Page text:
In-Situ Polymer Derived Nano Particle Metal Matrix Composites Developed by Friction Stir Processing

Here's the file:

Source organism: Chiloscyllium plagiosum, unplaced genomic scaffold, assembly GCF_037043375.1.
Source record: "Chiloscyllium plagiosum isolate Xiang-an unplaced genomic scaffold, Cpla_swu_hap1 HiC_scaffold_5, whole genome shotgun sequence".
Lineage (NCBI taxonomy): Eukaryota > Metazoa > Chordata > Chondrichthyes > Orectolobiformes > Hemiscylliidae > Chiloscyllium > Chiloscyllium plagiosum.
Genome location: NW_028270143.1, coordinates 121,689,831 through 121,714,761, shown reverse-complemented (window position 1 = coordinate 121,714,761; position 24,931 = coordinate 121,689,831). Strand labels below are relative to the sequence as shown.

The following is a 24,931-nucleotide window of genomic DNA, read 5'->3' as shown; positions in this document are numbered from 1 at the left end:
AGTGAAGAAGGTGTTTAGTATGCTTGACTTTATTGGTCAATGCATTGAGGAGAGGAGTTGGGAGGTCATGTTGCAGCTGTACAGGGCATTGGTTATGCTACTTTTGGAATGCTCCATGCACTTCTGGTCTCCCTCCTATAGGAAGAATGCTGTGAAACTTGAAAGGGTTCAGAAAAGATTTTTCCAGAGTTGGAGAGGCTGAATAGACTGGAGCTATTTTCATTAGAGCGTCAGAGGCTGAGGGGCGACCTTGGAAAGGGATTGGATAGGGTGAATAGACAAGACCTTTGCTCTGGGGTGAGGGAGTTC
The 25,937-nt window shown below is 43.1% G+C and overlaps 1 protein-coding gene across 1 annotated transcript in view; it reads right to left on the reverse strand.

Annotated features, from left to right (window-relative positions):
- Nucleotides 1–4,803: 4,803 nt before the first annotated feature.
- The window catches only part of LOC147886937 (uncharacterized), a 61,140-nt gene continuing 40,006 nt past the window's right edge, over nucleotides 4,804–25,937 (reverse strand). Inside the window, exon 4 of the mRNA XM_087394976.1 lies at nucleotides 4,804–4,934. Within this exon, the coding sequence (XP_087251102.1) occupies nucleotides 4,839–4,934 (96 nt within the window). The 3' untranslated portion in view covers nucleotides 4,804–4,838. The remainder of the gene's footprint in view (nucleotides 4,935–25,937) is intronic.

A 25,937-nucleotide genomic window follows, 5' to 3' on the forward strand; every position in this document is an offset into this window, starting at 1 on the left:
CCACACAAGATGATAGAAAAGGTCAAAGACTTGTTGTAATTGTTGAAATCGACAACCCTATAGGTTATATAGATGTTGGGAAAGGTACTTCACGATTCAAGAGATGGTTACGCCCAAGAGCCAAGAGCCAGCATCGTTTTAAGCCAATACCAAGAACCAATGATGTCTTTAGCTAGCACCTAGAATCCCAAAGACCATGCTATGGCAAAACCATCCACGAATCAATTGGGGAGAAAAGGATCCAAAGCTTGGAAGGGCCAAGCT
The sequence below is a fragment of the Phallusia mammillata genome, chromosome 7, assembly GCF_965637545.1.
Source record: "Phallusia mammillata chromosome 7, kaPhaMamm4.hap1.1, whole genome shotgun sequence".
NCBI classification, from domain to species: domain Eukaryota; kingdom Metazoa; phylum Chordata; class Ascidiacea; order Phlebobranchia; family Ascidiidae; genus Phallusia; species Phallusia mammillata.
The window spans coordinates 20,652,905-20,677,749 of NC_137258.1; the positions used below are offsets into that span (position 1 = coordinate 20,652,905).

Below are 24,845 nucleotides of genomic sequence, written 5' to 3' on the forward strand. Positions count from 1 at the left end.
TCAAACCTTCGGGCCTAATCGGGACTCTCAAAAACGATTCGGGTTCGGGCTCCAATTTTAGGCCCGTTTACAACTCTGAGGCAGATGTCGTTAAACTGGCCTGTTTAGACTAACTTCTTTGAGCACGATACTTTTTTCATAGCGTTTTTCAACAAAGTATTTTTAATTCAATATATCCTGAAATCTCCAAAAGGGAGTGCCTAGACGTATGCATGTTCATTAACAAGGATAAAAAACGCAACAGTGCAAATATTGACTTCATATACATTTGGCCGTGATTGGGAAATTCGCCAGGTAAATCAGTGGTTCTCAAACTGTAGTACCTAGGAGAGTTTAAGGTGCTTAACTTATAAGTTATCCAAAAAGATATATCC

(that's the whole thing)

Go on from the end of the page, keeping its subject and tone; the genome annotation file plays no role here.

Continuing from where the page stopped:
Ceramic metal matrix composites (CMMCs) are materials generally created by mixing of hard ceramic particles in a metal matrix. They were expected to combine the ductility and toughness of the metal with the high strength and elastic modulus of the ceramic. MMCs have potential applications in automotive, aeronautical and aerospace industries. Hence, a simple and economical method for fabricating MMCs is an area of intense research. In MMCs, damage evolution starts preferentially at particle matrix interface or at particle clusters in the matrix. This is due to the different physical and mechanical properties of the particle and matrix. Higher local particle volume content leads to higher stress triaxiality making it a preferential site for damage nucleation. Problems with lowering of ductility, fatigue, fracture and impact resistance, agglomeration of ceramic phase and issues related to the predictability of properties of MMCs have been the major issues that have limited their use. In order to overcome some of these shortcomings, the use of nano particles has been attracting increasing attention. The reason is their capability in improving the mechanical and physical properties of traditional MMCs. The dispersion of a nanoscale ceramic phase is needed in order to overcome the problems related to fatigue, fracture toughness, and creep behaviour at high temperatures. However, manufacturing costs, preparation of nano composites and environmental concerns have to be addressed. Agglomeration of nano particles, when produced by the melt stir casting route, the primary route to produce MMCs, is a serious issue that limits the use of nano-particles to produce MMCs with good properties. To avoid agglomeration of the ceramic phase MMCs/nano MMCs have been produced through the powder metallurgy route. Agglomeration is avoided as this is a solid state process. Secondary processing, such as extrusion and rolling are often needed to fully consolidate materials produced in this manner. A high extrusion ratio is often required to get MMCs without porosity. A new method of making nano-ceramic MMC using a polymer derived ceramics (PDC) has been reported. A polymer derived ceramic is a material that converts itself into a ceramic when heated above a particular temperature. In the PDC method a polymer precursor is dispersed in the metal and then converted in-situ to a ceramic phase. A feature of this process is that all the constituents of the ceramic phase are built into the organic molecules of the precursor (e.g., polysilazanes contain silicon, carbon, and nitrogen); therefore, a reaction between the polymer and the host metal or air is not required to produce the ceramic phase. The polymer can be introduced through casting or powder metallurgy route. In the casting route, the polymer powder is directly added to molten metal and pyrolyzed in-situ to create castings of metal-matrix composites. These composites have shown better properties at elevated temperatures but the problem of agglomeration of particles due to Van der Waal's forces and porosity still remains. In the powder method, the organic precursor was milled with copper powder and then plasma sprayed to produce a metal matrix composite. It is reported that these composites retains its mechanical strength close to the melting point of the copper. However, getting a nano sized distribution is difficult through this route as the plasma spray route is a melting and solidification method. Solid state processing by powder metallurgy is possibly a better method to produce well dispersed nano-MMCs. However, powder metallurgy routes are much more expensive and only parts of limited sizes can be produced by this method. Another solid state process Friction Stir Processing (FSP) has successfully evolved as an alternative technique to fabricating metal matrix composites. FSP is based on the principles of Friction Stir Welding (FSW). In FSW, a rotating tool with a pin and a shoulder is inserted into the material to be joined, and traversed along the line of the joint. The friction between the tool and the work piece result in localized heating that softens and plasticizes the material. During production of MMCs using FSP method, the material undergoes intense plastic deformation resulting in mixing of ceramic particles and the metal. FSP also results in significant grain refinement of the metal and has also been used to homogenize the microstructure. FSP technology has also been used to fabricate surface/bulk composites of Al-SiC, friction stir surfacing of cast aluminum silicon alloy with boron carbide and molybdenum disulphide powders and to produce ultra-fine grained Cu-SiC composites. A major problem in the FSP of MMCs is severe tool wear that results from abrasion with hard ceramic particles. The progressive wear of the tool has been reported to increase the likelihood of void or defect development. This change in geometry has been reported in the friction stir welding of several MMCs. The problems concerning the tool life has become a serious issue in the application of FSP for producing MMCs. In the present work the advantages of the PDC method and FSP have been combined to produce polymer derived nano ceramic MMCs. This method mainly consists of three steps. In the first step, a polymer, which pyrolysis to form a PDC at temperatures lower than the melting point of the metal, is dispersed in the metal by FSP. This step is different from the melt route where the PDC forms at temperatures above the melting point of the metal. In the second step, external pyrolysis of the polymer dispersed material is carried out. Since this is a solid state process at stresses much higher than the shear or fracture of the polymer is expected to get evenly and finely distribution in the metal. This is done by heating the polymer dispersed material to a temperature above the pyrolysation temperature of the ceramic but lower than the melting point of the metal matrix. It should be mentioned that some pyrolysis of the polymer is possible during the FSP process itself. In the third step FSP is carried out on the pyrolised material for removing porosity that would form due to gas evolution during pyrolysis and to get a more uniform dispersion of polymer derived ceramic particles in the matrix. This method will produce nano-scale metal matrix composites with a relatively high volume fraction of the ceramic phase. This method can be extended to big sheets or a particular region in a sheet with no or low wear of tools. The material selected for the present study were pure Copper (99.9%) and Nickel Aluminum Bronze (NAB) copper alloy. The polymer precursor was poly (urea methyl vinyl) silazane, which is available commercially as CERASET. The polymer consists of silicon, carbon, nitrogen, oxygen and hydrogen atoms. The liquid precursor was thermally cross-linked into a rigid polymer, which was milled into a powder. This powder, having angular shaped particles of an average size of 10 µm, was used as the reinforcement. The polysilazanes convert into a highly refractory and amorphous ceramic upon pyrolysis and is known as polymer-derived silicon carbonitride which consists principally of silicon, carbon and nitrogen. The in-situ process is feasible because copper melts above the temperature at which the organic phase begins to pyrolise. The polysilazanes pyrolise in the temperature range of 973 to 1273 K, which lie below the melting temperature of copper, 1356K.The precursor has a density of approximately 1 gcm-3 in the organic phase and approximately 2 gcm-3 in the ceramic state. In the present work, we seek to introduce approximately 20 vol% of the ceramic phase into copper. The microstructure and mechanical properties of the developed copper-based in-situ polymer derived nano MMCs have been characterized in detail to understand the distribution of particles. The microstructure of the as received, processed as well as the FSP composite material was characterized using Optical Microscope (OM), Scanning Electron Microscope (SEM), Electron Probe Micro Analyzer (EPMA) and Transmission Electron Microscope (TEM). OM and SEM microstructural observations show that PDC particles are distributed uniformly with a bimodal (submicron+micron) distribution. In addition, TEM micrographs reveal the formation of very fine PDC particles of diameter 10-30 nm. X-ray diffraction and Thermo-gravimetric analysis confirms the presence of ceramic phase (Si3N4/SiC) in the matrix. Significant improvement in mechanical properties of the FSP PD-MMCs has been observed. This in-situ formed Cu/PDC composites show five times increase in micro-hardness (260Hv - 2.5GPa) compared to processed copper base metal and in-situ NAB/PDC composite shows two times increase in micro-hardness (325Hv- 3.2GPa) compared to NAB matrix. The Cu-PDC composites exhibited better tensile strength at room temperature. In-situ formed Cu-PDC composite’s yield strength increased from 110MPa to 235MPa as compared to processed base metal, where as ultimate tensile strength increases from 246MPa to 312MPa compared to processed base metal at room temperature. This strengthening could be attributed to the presence of in-situ formed hard phases and the concomitant changes in the microstructure of the matrix material such as reduction in grain size and contribution from Orowan strengthening. In the present work, we have observed tool wear by observing tool after each FSP pass and apart from producing a significantly harder material with higher elastic modulus, possibly for the first time, the issue of tool wear has been overcome. This is due to the fact that the composite is made by the polymer route and that the ceramic fractures easily till it reaches the nano-size. Wear studies of this composite was carried out in a pin-on-disc machine by sliding a pin made from the composite against an alumina disc. The wear rate of the FSP PD-MMC composites increased from 1.63×10-5 to 5.72×10-6 mm3/Nm. Improved wear resistance could be attributed to the presence of the in-situ formed hard nano-phase.